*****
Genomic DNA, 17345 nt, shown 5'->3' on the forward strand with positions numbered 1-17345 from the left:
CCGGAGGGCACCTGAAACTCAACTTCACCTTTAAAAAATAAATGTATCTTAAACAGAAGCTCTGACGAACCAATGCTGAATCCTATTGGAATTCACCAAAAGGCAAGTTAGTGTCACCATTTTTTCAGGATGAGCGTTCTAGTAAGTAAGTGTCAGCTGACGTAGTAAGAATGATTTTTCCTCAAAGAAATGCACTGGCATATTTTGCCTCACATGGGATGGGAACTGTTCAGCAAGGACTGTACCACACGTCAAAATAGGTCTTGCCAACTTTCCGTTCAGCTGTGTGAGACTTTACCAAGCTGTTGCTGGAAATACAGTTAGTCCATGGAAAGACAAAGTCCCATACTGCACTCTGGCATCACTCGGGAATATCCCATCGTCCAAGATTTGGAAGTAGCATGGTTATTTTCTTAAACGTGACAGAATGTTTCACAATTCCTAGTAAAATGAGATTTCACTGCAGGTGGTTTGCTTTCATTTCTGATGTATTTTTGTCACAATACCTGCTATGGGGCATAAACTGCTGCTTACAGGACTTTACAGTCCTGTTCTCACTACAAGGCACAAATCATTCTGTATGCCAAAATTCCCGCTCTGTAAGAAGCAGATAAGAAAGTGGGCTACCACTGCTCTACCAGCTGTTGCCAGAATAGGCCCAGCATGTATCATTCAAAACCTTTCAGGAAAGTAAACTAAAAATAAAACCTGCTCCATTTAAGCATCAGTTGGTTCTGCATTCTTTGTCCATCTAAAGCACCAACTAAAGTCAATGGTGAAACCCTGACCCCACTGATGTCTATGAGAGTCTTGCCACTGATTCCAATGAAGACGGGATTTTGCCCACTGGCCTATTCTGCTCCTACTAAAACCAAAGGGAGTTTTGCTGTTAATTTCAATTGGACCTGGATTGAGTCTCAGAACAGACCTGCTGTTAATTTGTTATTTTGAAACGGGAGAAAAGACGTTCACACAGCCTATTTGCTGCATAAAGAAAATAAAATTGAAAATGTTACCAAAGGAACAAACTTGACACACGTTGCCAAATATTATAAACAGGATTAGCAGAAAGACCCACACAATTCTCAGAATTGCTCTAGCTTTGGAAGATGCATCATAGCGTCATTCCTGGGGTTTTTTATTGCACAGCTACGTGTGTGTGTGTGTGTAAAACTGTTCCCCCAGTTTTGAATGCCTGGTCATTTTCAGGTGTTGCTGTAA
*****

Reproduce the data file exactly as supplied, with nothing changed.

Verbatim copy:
Genomic DNA, 17345 nt, shown 5'->3' on the forward strand with positions numbered 1-17345 from the left:
CCGGAGGGCACCTGAAACTCAACTTCACCTTTAAAAAATAAATGTATCTTAAACAGAAGCTCTGACGAACCAATGCTGAATCCTATTGGAATTCACCAAAAGGCAAGTTAGTGTCACCATTTTTTCAGGATGAGCGTTCTAGTAAGTAAGTGTCAGCTGACGTAGTAAGAATGATTTTTCCTCAAAGAAATGCACTGGCATATTTTGCCTCACATGGGATGGGAACTGTTCAGCAAGGACTGTACCACACGTCAAAATAGGTCTTGCCAACTTTCCGTTCAGCTGTGTGAGACTTTACCAAGCTGTTGCTGGAAATACAGTTAGTCCATGGAAAGACAAAGTCCCATACTGCACTCTGGCATCACTCGGGAATATCCCATCGTCCAAGATTTGGAAGTAGCATGGTTATTTTCTTAAACGTGACAGAATGTTTCACAATTCCTAGTAAAATGAGATTTCACTGCAGGTGGTTTGCTTTCATTTCTGATGTATTTTTGTCACAATACCTGCTATGGGGCATAAACTGCTGCTTACAGGACTTTACAGTCCTGTTCTCACTACAAGGCACAAATCATTCTGTATGCCAAAATTCCCGCTCTGTAAGAAGCAGATAAGAAAGTGGGCTACCACTGCTCTACCAGCTGTTGCCAGAATAGGCCCAGCATGTATCATTCAAAACCTTTCAGGAAAGTAAACTAAAAATAAAACCTGCTCCATTTAAGCATCAGTTGGTTCTGCATTCTTTGTCCATCTAAAGCACCAACTAAAGTCAATGGTGAAACCCTGACCCCACTGATGTCTATGAGAGTCTTGCCACTGATTCCAATGAAGACGGGATTTTGCCCACTGGCCTATTCTGCTCCTACTAAAACCAAAGGGAGTTTTGCTGTTAATTTCAATTGGACCTGGATTGAGTCTCAGAACAGACCTGCTGTTAATTTGTTATTTTGAAACGGGAGAAAAGACGTTCACACAGCCTATTTGCTGCATAAAGAAAATAAAATTGAAAATGTTACCAAAGGAACAAACTTGACACACGTTGCCAAATATTATAAACAGGATTAGCAGAAAGACCCACACAATTCTCAGAATTGCTCTAGCTTTGGAAGATGCATCATAGCGTCATTCCTGGGGTTTTTTATTGCACAGCTACGTGTGTGTGTGTGTGTAAAACTGTTCCCCCAGTTTTGAATGCCTGGTCATTTTCAGGTGTTGCTGTAA